The HTC One Mini 2 launches with the same software as the HTC One M8, Android 4.4.2 and Sense 6. I still think Sense is one of the best Android custom interfaces and it flies on the One Mini 2.

    The unit I tested is an international model from HTC so there was no preloaded carrier junk on it at all. If AT&T and Sprint load it up then you will likely see something less than the 10 GB of available on device storage that I see on this unit.

    Usage and experiences

    HTC knows how to make great hardware and most reviewers agree that hardware is generally not their problem. I like the feel of the Mini 2, but prefer all of the information I am seeing on the larger, higher resolution displays today.

    I experienced HSPA+ speeds on T-Mobile and the battery lasted me for a day and a half. It was tough for me to personally use the device as my primary for too many days since I have other devices that are more compelling to me personally. If the Mini 2 was priced very low, then I might consider it, but at the near premium smartphone pricing overseas I would rather have a One M8, Galaxy S5, or Z2.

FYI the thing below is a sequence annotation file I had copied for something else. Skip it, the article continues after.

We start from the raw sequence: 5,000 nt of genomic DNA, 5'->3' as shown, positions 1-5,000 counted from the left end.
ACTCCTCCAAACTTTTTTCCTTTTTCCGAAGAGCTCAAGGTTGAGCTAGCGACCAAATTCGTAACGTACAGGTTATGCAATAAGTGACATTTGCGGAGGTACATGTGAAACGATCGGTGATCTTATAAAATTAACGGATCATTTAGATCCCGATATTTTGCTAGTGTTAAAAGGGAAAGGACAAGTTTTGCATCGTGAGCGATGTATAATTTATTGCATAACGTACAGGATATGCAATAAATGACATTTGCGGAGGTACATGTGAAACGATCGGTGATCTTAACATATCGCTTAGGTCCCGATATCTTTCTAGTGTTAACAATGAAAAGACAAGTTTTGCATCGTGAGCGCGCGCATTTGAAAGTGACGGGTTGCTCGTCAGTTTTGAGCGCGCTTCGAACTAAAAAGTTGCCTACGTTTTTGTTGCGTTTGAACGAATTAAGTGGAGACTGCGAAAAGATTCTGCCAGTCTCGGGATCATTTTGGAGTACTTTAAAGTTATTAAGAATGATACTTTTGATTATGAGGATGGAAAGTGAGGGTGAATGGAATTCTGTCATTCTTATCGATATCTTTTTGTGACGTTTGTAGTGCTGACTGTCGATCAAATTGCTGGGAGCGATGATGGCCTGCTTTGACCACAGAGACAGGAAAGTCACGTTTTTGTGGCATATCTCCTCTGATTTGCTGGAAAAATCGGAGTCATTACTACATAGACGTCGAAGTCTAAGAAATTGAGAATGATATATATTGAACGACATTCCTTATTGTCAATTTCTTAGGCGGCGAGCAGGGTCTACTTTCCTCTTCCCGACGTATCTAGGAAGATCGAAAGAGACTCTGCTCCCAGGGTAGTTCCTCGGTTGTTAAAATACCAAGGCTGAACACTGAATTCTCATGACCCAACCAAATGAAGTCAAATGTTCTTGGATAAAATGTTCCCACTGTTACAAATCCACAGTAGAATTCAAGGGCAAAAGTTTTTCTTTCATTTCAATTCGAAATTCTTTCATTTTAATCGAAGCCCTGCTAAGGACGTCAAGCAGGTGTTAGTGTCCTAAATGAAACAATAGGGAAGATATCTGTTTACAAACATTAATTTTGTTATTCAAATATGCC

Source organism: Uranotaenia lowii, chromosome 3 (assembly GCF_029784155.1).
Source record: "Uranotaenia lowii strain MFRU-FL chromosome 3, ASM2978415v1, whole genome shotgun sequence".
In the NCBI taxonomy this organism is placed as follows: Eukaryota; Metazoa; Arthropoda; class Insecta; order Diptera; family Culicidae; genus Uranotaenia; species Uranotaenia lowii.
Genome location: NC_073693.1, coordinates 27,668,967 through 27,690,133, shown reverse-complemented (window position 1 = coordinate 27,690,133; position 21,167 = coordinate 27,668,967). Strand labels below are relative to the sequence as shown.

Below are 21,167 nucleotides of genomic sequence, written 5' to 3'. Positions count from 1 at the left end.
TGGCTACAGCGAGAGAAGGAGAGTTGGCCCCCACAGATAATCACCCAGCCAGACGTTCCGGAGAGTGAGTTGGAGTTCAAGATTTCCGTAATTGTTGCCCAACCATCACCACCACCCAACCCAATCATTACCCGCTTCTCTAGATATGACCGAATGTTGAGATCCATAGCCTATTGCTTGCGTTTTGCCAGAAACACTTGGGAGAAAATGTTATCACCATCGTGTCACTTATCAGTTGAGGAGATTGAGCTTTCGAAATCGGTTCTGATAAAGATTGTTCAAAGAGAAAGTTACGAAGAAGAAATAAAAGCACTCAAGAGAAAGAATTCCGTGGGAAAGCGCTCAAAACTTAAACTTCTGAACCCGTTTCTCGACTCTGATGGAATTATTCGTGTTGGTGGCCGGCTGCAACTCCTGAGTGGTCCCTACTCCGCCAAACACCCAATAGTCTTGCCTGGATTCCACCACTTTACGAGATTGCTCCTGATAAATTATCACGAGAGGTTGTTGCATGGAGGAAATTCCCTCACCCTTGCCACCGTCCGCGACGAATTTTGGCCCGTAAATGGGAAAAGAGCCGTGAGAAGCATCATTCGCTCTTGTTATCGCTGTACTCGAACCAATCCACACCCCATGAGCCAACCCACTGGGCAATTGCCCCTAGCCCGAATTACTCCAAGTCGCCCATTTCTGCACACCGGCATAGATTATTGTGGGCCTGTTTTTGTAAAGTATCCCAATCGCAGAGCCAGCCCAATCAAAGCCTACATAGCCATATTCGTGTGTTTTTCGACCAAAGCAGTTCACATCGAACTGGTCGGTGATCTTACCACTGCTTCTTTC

Pros and Cons

    To summarize my experiences with the HTC One Mini 2, here are my pros and cons.

    Pros Cons
    Excellent 4.5 inch 720p LCD2 display Expensive compared to other mid-range devices
    Solid design and construction  
    Decent camera for a mid-range phone  
    Great sounding front-facing BoomSound speakers  
    Functional HTC Sense 6 UI  

    Pricing and availability

    We do not yet have official pricing, but indications are that it will cost $400 to $450. It will be launching soon in the UK and other countries, with no current announcement regarding a US release.